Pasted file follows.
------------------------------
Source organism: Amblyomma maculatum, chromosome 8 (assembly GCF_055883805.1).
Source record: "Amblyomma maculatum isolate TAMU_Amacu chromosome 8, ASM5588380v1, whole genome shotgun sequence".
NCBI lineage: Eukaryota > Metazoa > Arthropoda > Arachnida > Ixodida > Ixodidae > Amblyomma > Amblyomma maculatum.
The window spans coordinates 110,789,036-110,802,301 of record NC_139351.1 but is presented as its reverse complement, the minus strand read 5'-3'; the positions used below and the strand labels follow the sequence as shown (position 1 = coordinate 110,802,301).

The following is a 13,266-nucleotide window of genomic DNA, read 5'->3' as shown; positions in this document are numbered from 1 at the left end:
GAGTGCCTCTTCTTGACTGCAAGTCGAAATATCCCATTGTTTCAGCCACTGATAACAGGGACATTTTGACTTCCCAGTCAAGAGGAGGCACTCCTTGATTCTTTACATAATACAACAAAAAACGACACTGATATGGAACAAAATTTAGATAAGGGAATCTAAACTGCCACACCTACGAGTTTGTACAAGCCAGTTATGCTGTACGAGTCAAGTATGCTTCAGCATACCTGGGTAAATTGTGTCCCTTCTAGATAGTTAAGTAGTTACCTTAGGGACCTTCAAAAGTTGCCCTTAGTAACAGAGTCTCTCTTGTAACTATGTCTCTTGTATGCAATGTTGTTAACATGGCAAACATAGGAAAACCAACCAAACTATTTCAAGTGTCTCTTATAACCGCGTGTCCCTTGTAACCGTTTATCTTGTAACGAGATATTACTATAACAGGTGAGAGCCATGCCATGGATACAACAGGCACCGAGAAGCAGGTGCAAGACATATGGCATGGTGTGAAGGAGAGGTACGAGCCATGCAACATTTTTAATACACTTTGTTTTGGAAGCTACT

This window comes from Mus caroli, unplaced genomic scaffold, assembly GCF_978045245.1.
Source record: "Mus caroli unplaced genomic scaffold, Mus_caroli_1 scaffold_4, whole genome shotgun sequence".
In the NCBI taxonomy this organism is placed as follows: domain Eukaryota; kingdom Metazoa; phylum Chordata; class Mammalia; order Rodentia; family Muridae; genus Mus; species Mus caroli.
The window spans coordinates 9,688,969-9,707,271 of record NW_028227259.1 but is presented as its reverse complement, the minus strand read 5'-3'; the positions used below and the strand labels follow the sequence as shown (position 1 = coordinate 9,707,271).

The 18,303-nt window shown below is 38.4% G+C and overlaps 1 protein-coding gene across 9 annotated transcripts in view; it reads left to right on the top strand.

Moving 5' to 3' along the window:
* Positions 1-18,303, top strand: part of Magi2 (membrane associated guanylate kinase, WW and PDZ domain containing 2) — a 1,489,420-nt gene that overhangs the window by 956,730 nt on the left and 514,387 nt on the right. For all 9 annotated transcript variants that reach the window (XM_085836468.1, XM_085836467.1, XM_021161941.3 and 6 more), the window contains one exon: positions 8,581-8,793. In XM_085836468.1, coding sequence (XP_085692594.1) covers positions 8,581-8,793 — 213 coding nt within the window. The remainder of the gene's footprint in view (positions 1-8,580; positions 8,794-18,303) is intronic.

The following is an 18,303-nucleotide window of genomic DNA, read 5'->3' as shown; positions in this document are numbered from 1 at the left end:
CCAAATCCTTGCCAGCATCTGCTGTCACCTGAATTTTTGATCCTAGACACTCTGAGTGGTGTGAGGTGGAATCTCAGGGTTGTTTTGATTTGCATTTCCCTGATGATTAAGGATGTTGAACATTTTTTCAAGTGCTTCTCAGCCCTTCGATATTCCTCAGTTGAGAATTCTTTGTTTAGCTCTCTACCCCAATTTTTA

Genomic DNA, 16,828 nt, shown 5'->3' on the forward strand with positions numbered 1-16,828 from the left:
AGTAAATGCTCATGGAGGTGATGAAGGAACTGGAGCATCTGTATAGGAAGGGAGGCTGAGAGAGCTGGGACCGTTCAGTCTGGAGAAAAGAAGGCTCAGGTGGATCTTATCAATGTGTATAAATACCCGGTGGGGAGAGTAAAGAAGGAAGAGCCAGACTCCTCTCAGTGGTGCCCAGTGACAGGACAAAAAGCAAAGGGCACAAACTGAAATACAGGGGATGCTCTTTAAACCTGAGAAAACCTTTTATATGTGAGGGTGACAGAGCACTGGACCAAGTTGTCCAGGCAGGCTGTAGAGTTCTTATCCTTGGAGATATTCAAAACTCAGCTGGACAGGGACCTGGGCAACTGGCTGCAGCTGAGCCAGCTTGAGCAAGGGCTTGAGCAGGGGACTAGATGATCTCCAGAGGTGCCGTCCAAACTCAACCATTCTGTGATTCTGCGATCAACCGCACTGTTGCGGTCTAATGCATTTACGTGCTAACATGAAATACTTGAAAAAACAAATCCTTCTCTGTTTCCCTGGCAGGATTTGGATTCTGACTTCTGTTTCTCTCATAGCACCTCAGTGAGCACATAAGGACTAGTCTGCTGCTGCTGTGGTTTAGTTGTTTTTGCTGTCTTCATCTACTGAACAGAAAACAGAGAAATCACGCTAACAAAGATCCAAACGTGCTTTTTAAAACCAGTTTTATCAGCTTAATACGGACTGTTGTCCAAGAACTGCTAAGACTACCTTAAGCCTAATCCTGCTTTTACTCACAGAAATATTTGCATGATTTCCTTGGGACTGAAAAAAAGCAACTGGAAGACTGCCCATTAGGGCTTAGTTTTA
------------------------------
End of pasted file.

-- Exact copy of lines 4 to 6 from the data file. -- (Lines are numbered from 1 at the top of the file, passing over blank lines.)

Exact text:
The window spans coordinates 110,789,036-110,802,301 of record NC_139351.1 but is presented as its reverse complement, the minus strand read 5'-3'; the positions used below and the strand labels follow the sequence as shown (position 1 = coordinate 110,802,301).

The following is a 13,266-nucleotide window of genomic DNA, read 5'->3' as shown; positions in this document are numbered from 1 at the left end:
GAGTGCCTCTTCTTGACTGCAAGTCGAAATATCCCATTGTTTCAGCCACTGATAACAGGGACATTTTGACTTCCCAGTCAAGAGGAGGCACTCCTTGATTCTTTACATAATACAACAAAAAACGACACTGATATGGAACAAAATTTAGATAAGGGAATCTAAACTGCCACACCTACGAGTTTGTACAAGCCAGTTATGCTGTACGAGTCAAGTATGCTTCAGCATACCTGGGTAAATTGTGTCCCTTCTAGATAGTTAAGTAGTTACCTTAGGGACCTTCAAAAGTTGCCCTTAGTAACAGAGTCTCTCTTGTAACTATGTCTCTTGTATGCAATGTTGTTAACATGGCAAACATAGGAAAACCAACCAAACTATTTCAAGTGTCTCTTATAACCGCGTGTCCCTTGTAACCGTTTATCTTGTAACGAGATATTACTATAACAGGTGAGAGCCATGCCATGGATACAACAGGCACCGAGAAGCAGGTGCAAGACATATGGCATGGTGTGAAGGAGAGGTACGAGCCATGCAACATTTTTAATACACTTTGTTTTGGAAGCTACT